Contracting out ceased for all members of the NHS Pension Scheme (1995/2008 sections and 2015 CARE scheme) from 6 April 2016 when the Single State Pension was introduced.

 

What is second bite pensions increase?

This is an additional amount of pensions increase that may be paid to you in the April following your retirement.  It represents the additional pensions increase due between the date of the last pensions increase award and your date of retirement. 

 

Will I receive a second bite pensions increase payment?

A second bite increase will only apply to you if you have retired in the following circumstances;

  • having been a deferred member, you are now drawing your pension.
  • you were a member of the 1995 section and your TPP period was either the previous or earliest year, i.e. where TPP is not your last years’ pensionable pay (see the TPP FAQs for further information).
  • you were a member of the 2008 section and your reckonable pay period was not the best three year average ending on your last day of service (see the reckonable pay FAQs for further information).

An example of a second bite pensions increase would be where a member left the NHS pension scheme on 30 September 2011 and retired on 30 September 2012. The lump sum would have been paid on 1 October 2012 and it will have received the proportionate PI increase applicable between 1 October 2011 and April 2012.  However, the lump sum would still be due an increase in respect of the period between the pensions increase day in April 2012 and the retirement date in September 2012.  This second bite will be payable in April 2013.   

Second bite also applies to Practitioner members whose benefits require recalculating after they have retired not only on account of the late declaration of self employed GP earnings but also due to the retrospective application of the dynamising factor.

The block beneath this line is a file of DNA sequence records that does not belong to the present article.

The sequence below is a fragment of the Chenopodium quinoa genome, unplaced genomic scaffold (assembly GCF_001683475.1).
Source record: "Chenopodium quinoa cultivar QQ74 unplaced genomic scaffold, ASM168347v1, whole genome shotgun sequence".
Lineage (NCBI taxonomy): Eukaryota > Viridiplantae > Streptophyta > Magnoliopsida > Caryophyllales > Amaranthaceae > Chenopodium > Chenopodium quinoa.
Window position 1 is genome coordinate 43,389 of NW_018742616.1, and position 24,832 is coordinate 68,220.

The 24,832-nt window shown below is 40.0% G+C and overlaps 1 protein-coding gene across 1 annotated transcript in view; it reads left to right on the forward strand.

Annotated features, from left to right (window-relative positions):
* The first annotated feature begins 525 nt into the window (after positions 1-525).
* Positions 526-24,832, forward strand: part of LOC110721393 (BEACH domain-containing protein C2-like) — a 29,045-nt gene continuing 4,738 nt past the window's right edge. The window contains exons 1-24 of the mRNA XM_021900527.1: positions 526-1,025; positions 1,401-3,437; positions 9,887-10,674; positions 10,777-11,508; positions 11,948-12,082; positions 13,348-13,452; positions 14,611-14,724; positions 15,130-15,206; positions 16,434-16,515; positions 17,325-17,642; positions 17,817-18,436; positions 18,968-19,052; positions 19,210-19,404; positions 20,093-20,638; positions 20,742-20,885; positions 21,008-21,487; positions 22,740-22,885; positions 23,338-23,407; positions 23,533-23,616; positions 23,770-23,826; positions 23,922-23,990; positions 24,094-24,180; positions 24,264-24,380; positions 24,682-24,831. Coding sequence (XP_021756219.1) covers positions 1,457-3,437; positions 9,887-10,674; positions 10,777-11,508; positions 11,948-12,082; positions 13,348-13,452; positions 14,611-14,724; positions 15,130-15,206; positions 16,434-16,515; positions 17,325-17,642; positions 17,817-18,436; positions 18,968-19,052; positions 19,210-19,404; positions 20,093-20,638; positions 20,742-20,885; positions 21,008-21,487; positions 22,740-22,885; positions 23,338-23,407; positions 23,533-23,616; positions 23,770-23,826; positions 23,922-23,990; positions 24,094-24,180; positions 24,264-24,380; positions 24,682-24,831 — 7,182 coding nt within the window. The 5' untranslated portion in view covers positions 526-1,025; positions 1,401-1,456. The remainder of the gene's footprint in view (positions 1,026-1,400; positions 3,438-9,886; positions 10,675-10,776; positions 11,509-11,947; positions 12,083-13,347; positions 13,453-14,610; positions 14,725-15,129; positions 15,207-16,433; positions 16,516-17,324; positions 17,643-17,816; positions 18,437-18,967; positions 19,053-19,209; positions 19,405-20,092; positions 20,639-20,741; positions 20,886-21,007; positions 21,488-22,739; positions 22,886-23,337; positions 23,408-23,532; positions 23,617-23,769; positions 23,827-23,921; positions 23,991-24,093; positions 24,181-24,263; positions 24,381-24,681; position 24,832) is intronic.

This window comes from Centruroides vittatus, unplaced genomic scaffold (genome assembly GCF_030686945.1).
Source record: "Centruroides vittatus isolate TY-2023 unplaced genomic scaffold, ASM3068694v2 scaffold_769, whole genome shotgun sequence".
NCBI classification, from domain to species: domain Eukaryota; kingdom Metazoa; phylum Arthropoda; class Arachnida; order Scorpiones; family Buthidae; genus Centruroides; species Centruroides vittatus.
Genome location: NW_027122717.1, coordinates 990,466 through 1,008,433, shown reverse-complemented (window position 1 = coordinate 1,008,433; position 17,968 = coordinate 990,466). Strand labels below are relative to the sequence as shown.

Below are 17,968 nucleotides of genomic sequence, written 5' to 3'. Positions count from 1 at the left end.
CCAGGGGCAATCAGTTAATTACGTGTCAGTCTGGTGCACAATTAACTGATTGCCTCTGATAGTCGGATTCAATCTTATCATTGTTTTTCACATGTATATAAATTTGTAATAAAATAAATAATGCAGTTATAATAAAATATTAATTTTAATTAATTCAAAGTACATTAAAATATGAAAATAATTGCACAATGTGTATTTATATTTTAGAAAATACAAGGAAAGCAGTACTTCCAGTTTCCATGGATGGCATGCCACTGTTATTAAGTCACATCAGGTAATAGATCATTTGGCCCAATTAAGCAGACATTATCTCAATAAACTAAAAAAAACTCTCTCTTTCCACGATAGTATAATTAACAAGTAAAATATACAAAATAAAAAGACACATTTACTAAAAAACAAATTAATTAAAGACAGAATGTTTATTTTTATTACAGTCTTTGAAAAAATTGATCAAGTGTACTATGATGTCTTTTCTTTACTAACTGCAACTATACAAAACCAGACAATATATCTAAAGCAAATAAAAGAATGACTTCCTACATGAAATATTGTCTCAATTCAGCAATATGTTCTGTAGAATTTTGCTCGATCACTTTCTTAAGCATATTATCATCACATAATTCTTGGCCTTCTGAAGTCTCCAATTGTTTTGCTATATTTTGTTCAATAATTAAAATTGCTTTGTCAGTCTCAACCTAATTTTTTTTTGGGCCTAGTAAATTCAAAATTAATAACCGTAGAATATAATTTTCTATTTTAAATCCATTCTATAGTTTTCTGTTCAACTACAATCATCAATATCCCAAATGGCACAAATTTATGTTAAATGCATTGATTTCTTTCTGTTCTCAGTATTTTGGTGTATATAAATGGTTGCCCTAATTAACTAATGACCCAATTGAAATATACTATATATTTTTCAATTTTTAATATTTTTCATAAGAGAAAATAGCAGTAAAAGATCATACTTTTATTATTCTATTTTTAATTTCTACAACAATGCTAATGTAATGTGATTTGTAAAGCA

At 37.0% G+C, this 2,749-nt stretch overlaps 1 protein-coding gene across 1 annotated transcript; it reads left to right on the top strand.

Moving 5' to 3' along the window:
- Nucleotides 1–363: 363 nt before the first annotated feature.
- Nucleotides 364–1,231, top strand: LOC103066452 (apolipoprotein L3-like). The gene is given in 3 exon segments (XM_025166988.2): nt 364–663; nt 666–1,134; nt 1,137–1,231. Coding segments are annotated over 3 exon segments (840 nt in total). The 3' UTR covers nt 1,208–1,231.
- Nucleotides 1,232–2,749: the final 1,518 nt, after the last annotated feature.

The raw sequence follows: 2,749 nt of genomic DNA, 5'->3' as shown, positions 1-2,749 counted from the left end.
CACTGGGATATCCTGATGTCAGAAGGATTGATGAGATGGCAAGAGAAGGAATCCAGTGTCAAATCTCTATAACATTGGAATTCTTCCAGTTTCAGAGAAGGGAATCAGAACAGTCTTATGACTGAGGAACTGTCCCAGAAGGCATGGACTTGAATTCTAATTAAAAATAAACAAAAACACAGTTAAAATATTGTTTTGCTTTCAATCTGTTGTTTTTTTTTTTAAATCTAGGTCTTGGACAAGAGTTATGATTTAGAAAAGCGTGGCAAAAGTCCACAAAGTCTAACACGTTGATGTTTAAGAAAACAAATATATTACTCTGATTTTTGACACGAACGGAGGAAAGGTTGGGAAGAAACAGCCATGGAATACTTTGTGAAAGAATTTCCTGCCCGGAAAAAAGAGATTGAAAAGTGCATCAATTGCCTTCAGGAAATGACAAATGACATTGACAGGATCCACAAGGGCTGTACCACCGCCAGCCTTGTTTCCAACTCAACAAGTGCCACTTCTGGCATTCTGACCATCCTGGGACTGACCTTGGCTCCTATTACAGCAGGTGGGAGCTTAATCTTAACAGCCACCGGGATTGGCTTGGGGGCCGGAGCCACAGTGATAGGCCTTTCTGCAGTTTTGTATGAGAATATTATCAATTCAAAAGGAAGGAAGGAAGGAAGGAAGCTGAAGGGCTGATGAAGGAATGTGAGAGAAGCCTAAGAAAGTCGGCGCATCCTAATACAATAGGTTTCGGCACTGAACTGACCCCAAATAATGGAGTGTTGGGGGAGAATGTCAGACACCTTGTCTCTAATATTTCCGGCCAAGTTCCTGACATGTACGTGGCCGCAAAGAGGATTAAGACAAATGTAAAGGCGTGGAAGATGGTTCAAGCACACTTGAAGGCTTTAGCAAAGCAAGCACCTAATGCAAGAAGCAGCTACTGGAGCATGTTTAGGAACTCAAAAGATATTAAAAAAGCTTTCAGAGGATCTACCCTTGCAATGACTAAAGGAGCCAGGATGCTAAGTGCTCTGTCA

Will my second bite increase be tested against the Lifetime Allowance?

Yes.  Where a deferred member receives the full increase in the first year following retirement that part of the increase which is in respect of the period from the last pensions increase date up to the retirement date will be tested against the Lifetime Allowance.  The same will apply to an 1995/2008 member whose TPP/reckonable pay was in respect of an earlier year, not the final year. Additionally if you have already taken the maximum tax free lump sum you may incur a Lifetime Allowance tax charge on any second bite lump sum paid. 

Where a GP member is subject to second bite the benefits are treated as additional benefit crystallisation events and a tax charge is likely to be applied to any lump sum benefits regardless of whether or not the standard/personal LTA is used.

 

 

How does the Pensions (Increase) Act affect the dynamising factor and injury benefit payments?

The index determines the dynamising factor which is used to uplift GP earnings in the 1995/2008 sections of the NHS pension scheme. Since 1 April 2008 the dynamising factor has been calculated as the pensions increase plus 1.5%. Should the CPI growth be nil or negative the base line is set at zero.

 

How does the Pensions (Increase) Act affect Permanent Injury Benefit claims?

The index also determines the increases applied to permanent injury benefit payments.

 

How does the Pensions (Increase) Act affect abatement?

When calculating your earnings margin the Pensions Agency will increase your pre-retirement earnings by pension increase.